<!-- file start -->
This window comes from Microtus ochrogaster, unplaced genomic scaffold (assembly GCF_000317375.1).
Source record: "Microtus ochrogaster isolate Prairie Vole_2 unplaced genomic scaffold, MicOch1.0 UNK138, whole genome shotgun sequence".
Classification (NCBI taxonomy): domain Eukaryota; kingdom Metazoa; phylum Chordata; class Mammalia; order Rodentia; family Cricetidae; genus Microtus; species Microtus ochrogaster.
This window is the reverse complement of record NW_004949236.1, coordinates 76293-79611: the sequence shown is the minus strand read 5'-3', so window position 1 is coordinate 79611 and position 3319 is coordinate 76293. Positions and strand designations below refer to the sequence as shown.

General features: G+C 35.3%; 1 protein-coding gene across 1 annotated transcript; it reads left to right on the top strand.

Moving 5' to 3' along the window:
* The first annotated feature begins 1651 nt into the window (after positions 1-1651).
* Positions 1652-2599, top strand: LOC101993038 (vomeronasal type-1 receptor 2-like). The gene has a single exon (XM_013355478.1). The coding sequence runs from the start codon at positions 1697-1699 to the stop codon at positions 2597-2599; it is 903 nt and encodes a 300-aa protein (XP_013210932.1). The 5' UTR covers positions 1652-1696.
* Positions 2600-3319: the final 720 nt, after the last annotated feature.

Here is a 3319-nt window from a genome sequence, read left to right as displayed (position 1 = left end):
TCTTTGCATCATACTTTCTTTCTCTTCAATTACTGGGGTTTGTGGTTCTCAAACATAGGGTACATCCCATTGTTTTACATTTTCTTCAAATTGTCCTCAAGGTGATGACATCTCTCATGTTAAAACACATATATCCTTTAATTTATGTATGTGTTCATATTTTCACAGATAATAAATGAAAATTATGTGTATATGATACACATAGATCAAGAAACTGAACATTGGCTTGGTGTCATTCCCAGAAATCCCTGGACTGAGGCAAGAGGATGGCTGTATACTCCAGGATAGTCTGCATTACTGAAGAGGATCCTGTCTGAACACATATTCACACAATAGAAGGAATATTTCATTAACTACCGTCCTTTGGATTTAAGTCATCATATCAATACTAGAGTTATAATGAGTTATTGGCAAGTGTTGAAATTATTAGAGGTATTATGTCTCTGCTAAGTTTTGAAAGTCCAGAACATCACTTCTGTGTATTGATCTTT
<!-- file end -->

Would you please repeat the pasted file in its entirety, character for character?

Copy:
This window comes from Microtus ochrogaster, unplaced genomic scaffold (assembly GCF_000317375.1).
Source record: "Microtus ochrogaster isolate Prairie Vole_2 unplaced genomic scaffold, MicOch1.0 UNK138, whole genome shotgun sequence".
Classification (NCBI taxonomy): domain Eukaryota; kingdom Metazoa; phylum Chordata; class Mammalia; order Rodentia; family Cricetidae; genus Microtus; species Microtus ochrogaster.
This window is the reverse complement of record NW_004949236.1, coordinates 76293-79611: the sequence shown is the minus strand read 5'-3', so window position 1 is coordinate 79611 and position 3319 is coordinate 76293. Positions and strand designations below refer to the sequence as shown.

General features: G+C 35.3%; 1 protein-coding gene across 1 annotated transcript; it reads left to right on the top strand.

Moving 5' to 3' along the window:
* The first annotated feature begins 1651 nt into the window (after positions 1-1651).
* Positions 1652-2599, top strand: LOC101993038 (vomeronasal type-1 receptor 2-like). The gene has a single exon (XM_013355478.1). The coding sequence runs from the start codon at positions 1697-1699 to the stop codon at positions 2597-2599; it is 903 nt and encodes a 300-aa protein (XP_013210932.1). The 5' UTR covers positions 1652-1696.
* Positions 2600-3319: the final 720 nt, after the last annotated feature.

Here is a 3319-nt window from a genome sequence, read left to right as displayed (position 1 = left end):
TCTTTGCATCATACTTTCTTTCTCTTCAATTACTGGGGTTTGTGGTTCTCAAACATAGGGTACATCCCATTGTTTTACATTTTCTTCAAATTGTCCTCAAGGTGATGACATCTCTCATGTTAAAACACATATATCCTTTAATTTATGTATGTGTTCATATTTTCACAGATAATAAATGAAAATTATGTGTATATGATACACATAGATCAAGAAACTGAACATTGGCTTGGTGTCATTCCCAGAAATCCCTGGACTGAGGCAAGAGGATGGCTGTATACTCCAGGATAGTCTGCATTACTGAAGAGGATCCTGTCTGAACACATATTCACACAATAGAAGGAATATTTCATTAACTACCGTCCTTTGGATTTAAGTCATCATATCAATACTAGAGTTATAATGAGTTATTGGCAAGTGTTGAAATTATTAGAGGTATTATGTCTCTGCTAAGTTTTGAAAGTCCAGAACATCACTTCTGTGTATTGATCTTT